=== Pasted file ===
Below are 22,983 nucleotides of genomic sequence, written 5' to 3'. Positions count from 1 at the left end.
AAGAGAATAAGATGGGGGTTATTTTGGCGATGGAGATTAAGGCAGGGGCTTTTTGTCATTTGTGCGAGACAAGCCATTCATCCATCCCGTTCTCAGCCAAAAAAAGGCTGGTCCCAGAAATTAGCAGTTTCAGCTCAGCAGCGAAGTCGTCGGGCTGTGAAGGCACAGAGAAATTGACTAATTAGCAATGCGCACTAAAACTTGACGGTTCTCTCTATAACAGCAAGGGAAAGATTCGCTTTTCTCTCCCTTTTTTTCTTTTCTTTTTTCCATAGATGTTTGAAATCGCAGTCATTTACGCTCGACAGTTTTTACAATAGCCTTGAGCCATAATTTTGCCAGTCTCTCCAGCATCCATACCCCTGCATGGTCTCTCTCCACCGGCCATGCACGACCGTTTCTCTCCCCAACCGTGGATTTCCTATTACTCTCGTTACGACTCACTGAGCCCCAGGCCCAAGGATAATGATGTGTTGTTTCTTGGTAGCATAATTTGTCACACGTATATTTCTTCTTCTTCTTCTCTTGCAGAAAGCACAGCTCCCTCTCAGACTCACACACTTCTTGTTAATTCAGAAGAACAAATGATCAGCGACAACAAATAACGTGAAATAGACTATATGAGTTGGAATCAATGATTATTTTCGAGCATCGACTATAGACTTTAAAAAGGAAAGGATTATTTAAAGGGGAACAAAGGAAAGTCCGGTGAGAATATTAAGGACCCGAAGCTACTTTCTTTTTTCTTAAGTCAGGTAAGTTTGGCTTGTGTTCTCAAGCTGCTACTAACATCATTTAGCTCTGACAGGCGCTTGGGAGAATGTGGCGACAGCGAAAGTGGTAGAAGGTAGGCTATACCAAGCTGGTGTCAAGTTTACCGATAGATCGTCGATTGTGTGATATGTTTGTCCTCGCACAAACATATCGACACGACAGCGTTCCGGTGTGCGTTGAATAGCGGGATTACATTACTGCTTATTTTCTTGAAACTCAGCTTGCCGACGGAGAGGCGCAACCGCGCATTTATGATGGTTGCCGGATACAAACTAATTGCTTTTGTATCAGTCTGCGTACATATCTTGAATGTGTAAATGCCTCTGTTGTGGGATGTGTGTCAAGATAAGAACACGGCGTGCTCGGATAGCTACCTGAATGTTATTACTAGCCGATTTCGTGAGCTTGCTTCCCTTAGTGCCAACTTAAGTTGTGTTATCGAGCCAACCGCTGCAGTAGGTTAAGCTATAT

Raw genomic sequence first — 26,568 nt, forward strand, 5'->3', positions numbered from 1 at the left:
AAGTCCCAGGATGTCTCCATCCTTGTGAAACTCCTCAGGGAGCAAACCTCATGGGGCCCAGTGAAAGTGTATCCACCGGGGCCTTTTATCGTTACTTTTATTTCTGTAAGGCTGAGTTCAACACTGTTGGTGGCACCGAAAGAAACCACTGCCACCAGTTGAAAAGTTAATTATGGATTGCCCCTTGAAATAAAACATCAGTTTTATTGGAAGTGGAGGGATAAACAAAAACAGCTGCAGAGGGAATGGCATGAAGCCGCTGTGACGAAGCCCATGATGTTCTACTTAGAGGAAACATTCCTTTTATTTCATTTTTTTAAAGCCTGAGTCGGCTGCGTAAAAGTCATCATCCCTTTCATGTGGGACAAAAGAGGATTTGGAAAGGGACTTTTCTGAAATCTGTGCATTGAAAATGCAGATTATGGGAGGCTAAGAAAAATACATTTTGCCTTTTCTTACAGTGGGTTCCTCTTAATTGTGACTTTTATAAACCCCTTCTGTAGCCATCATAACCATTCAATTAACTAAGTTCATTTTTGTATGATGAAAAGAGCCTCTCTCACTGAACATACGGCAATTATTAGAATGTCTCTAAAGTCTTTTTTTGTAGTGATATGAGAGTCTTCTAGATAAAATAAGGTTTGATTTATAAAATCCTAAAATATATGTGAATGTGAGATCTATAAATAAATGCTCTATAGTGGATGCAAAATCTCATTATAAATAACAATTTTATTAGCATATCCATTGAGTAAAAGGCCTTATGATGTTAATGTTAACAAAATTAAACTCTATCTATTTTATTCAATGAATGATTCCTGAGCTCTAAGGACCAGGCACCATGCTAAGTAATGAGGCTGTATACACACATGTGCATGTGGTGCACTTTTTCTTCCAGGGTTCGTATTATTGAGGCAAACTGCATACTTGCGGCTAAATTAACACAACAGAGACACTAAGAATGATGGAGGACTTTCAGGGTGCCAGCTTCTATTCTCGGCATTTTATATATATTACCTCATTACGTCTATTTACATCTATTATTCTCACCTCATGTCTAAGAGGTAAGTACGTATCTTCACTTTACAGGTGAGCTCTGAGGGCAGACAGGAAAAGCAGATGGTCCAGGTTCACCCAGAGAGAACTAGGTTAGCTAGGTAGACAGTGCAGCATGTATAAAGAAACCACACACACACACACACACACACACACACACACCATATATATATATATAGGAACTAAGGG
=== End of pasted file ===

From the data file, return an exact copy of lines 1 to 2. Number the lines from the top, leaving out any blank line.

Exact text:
Below are 22,983 nucleotides of genomic sequence, written 5' to 3'. Positions count from 1 at the left end.
AAGAGAATAAGATGGGGGTTATTTTGGCGATGGAGATTAAGGCAGGGGCTTTTTGTCATTTGTGCGAGACAAGCCATTCATCCATCCCGTTCTCAGCCAAAAAAAGGCTGGTCCCAGAAATTAGCAGTTTCAGCTCAGCAGCGAAGTCGTCGGGCTGTGAAGGCACAGAGAAATTGACTAATTAGCAATGCGCACTAAAACTTGACGGTTCTCTCTATAACAGCAAGGGAAAGATTCGCTTTTCTCTCCCTTTTTTTCTTTTCTTTTTTCCATAGATGTTTGAAATCGCAGTCATTTACGCTCGACAGTTTTTACAATAGCCTTGAGCCATAATTTTGCCAGTCTCTCCAGCATCCATACCCCTGCATGGTCTCTCTCCACCGGCCATGCACGACCGTTTCTCTCCCCAACCGTGGATTTCCTATTACTCTCGTTACGACTCACTGAGCCCCAGGCCCAAGGATAATGATGTGTTGTTTCTTGGTAGCATAATTTGTCACACGTATATTTCTTCTTCTTCTTCTCTTGCAGAAAGCACAGCTCCCTCTCAGACTCACACACTTCTTGTTAATTCAGAAGAACAAATGATCAGCGACAACAAATAACGTGAAATAGACTATATGAGTTGGAATCAATGATTATTTTCGAGCATCGACTATAGACTTTAAAAAGGAAAGGATTATTTAAAGGGGAACAAAGGAAAGTCCGGTGAGAATATTAAGGACCCGAAGCTACTTTCTTTTTTCTTAAGTCAGGTAAGTTTGGCTTGTGTTCTCAAGCTGCTACTAACATCATTTAGCTCTGACAGGCGCTTGGGAGAATGTGGCGACAGCGAAAGTGGTAGAAGGTAGGCTATACCAAGCTGGTGTCAAGTTTACCGATAGATCGTCGATTGTGTGATATGTTTGTCCTCGCACAAACATATCGACACGACAGCGTTCCGGTGTGCGTTGAATAGCGGGATTACATTACTGCTTATTTTCTTGAAACTCAGCTTGCCGACGGAGAGGCGCAACCGCGCATTTATGATGGTTGCCGGATACAAACTAATTGCTTTTGTATCAGTCTGCGTACATATCTTGAATGTGTAAATGCCTCTGTTGTGGGATGTGTGTCAAGATAAGAACACGGCGTGCTCGGATAGCTACCTGAATGTTATTACTAGCCGATTTCGTGAGCTTGCTTCCCTTAGTGCCAACTTAAGTTGTGTTATCGAGCCAACCGCTGCAGTAGGTTAAGCTATAT